As a Bangladeshi woman, I could not have felt more fortunate when I decided to give birth in America. It was a natural choice for my American husband and I. After almost a decade working to ensure US foreign policy protects women’s reproductive health and rights, I was well-aware that every year, approximately 529,000 women and girls needlessly die in childbirth. What I could not have imagined was how close I would come to becoming one of those numbers.
I come from a country that has one of the highest maternal mortality rates in the world, and though Bangladesh has famously slashed its maternal mortality numbers by 40%, too many women are still dying. The majority of births still take place at home, without the presence of a skilled birth attendant.
I felt so confident about my hospital choice in Washington. Deep inside, I understood how lucky I was to be able to access what I thought was some of the best health care in the world. During the course of my pregnancy, I never worried about complications during my delivery. I could not have been more wrong.
After 30 hours of labor, two hours of pushing, my doctors finally decided to perform an emergency C-section. To make matters worse, my epidural had slipped, and the pain was so severe that I got a 104 degree fever. I began to uncontrollably shake, my body was so hot from my temperature. When my daughter was born, the doctors rushed her away from me so she would not catch my fever. I did not even get a glimpse of her. Three hours after my baby was born, I finally got to hold her in my arms.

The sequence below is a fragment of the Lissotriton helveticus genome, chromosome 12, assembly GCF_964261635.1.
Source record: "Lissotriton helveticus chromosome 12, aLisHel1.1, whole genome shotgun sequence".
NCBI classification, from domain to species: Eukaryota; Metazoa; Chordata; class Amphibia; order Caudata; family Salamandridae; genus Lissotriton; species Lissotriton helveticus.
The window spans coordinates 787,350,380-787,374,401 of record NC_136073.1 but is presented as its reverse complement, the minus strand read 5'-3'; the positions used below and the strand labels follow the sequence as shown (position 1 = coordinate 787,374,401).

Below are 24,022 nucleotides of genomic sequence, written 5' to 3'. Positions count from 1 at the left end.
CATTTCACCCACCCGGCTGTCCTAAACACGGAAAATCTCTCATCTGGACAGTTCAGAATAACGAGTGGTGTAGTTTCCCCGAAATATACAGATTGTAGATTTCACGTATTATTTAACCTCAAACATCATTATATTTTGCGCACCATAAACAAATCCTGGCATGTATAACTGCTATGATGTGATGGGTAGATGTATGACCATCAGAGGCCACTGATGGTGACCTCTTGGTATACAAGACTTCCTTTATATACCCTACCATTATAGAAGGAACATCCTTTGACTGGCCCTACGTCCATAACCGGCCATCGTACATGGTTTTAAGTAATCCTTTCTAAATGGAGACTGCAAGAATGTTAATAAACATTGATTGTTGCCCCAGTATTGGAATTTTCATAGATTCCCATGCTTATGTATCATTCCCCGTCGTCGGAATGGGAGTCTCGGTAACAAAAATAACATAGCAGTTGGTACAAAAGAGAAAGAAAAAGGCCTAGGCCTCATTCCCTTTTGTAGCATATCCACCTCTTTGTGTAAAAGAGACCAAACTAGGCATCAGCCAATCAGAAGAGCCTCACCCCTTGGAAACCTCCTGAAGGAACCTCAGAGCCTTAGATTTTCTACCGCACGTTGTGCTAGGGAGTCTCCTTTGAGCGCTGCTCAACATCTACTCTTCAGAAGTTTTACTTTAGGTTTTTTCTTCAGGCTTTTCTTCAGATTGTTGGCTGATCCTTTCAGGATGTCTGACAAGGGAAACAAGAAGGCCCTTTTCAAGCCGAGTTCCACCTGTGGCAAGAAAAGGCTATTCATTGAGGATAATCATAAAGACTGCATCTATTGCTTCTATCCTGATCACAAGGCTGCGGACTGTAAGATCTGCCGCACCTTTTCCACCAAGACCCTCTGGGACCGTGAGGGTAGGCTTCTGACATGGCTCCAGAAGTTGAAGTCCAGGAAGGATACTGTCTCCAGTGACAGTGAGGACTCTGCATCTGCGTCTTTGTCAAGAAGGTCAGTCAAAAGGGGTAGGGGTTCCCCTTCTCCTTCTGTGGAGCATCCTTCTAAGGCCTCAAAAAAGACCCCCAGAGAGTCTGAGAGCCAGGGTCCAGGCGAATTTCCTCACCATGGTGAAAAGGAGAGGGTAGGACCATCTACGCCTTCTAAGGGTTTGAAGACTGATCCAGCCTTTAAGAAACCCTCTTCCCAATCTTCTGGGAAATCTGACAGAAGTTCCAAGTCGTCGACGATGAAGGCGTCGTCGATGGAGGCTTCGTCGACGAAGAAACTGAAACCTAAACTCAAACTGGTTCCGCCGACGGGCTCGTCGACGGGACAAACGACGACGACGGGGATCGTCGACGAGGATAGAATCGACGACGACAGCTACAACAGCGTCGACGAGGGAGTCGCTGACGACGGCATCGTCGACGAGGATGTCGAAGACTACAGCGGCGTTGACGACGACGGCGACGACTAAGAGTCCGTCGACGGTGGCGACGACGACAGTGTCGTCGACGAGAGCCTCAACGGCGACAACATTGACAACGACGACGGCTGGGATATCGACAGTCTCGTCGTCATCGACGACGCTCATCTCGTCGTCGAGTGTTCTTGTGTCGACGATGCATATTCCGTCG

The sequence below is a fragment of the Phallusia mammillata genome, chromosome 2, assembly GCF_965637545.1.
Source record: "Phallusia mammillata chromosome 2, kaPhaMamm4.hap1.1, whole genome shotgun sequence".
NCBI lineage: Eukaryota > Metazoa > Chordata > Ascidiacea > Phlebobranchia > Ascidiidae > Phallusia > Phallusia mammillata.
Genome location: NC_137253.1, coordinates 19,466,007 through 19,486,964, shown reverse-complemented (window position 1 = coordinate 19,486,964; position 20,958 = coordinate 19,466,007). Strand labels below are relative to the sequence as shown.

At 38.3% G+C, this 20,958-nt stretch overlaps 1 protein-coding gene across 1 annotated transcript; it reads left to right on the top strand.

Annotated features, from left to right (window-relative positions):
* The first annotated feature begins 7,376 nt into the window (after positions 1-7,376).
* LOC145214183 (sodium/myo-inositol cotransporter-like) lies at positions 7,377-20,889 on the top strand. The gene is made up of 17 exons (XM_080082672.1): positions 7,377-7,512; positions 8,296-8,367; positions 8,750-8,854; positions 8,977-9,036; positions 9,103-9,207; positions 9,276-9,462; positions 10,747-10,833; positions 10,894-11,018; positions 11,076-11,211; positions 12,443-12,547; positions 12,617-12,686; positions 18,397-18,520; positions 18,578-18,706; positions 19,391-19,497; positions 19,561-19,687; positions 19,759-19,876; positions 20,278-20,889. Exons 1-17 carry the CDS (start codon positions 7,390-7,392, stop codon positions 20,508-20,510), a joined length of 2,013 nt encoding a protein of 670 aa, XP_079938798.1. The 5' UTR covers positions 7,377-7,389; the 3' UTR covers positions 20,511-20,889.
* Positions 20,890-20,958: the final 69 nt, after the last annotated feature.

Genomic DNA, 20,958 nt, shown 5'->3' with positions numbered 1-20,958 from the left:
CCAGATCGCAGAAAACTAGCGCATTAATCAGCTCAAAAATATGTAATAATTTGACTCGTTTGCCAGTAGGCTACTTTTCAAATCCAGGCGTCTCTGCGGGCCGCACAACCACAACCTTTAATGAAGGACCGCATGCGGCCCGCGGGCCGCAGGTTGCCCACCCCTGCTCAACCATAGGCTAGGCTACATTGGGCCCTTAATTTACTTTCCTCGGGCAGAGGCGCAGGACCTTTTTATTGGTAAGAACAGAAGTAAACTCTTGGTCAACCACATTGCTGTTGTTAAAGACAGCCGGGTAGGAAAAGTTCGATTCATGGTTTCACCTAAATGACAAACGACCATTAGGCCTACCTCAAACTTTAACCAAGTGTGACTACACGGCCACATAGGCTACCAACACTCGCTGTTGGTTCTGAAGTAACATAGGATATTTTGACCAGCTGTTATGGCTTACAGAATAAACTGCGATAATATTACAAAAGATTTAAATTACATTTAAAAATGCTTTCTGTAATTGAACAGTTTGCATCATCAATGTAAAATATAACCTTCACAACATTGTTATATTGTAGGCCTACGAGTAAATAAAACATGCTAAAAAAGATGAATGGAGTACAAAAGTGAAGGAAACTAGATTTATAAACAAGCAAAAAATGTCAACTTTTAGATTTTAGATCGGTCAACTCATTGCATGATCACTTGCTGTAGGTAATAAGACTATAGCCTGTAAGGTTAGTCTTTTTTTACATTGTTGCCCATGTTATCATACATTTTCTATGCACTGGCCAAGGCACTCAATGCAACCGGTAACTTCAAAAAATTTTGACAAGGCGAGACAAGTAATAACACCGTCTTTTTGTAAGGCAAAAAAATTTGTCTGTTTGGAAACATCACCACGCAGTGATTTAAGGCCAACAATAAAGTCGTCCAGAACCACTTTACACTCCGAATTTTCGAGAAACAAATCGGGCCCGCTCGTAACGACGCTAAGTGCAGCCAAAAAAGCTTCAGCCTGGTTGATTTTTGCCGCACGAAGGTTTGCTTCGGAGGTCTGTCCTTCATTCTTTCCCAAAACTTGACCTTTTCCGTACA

While all the commotion of my delivery took me by complete surprise, the one thing I kept telling myself over and over again was, “I am in America. I will be fine. I know I am not going to die in childbirth in Washington!”
But that day, I came very close to losing both myself and my baby. The experience was incredibly traumatic, and left me with severe hyperthyroidism. I developed a condition called “Grave’s Disease,” and my left eye began to protrude. The struggle women go through to give birth became a tangible reality for me.
It also made me realize that pregnancy related deaths are not casualties of the “developing world.” It happens in “developed” countries as well. In fact, America has one of the worst maternal mortality rates amongst industrialized nations. The U.S. ranks behind over 40 other countries when it comes to maternal death rates, with 11 deaths per 100,000 pregnancies. Most people have no idea about these facts.
Feminists have long stated that women cannot be empowered unless we are in control of our reproduction. At the 1994 International Conference on Population and Development (ICPD) in Cairo when the spotlight was put on women’s rights, population policies stopped being about controlling population and started being about empowering women. The idea was that if women had access to education and higher salaried jobs, they would choose to have smaller families, thus lowering fertility rates. That was over 15 years ago.
Today in 2012 experts estimate that 215 million women around the world lack access to contraceptives. Millions more are left injured in pregnancy related complications such as fistula. Mothers from America to Bangladesh are still dying in childbirth.
This Mother’s Day, stop and remember the numbers. Remember that each number represents a real woman, someone’s daughter, sister, wife. Take the time to take a stand for the right that each and every woman has, from Washington to Dhaka, to not die giving life.
Cross-posted from Anushay’s blog.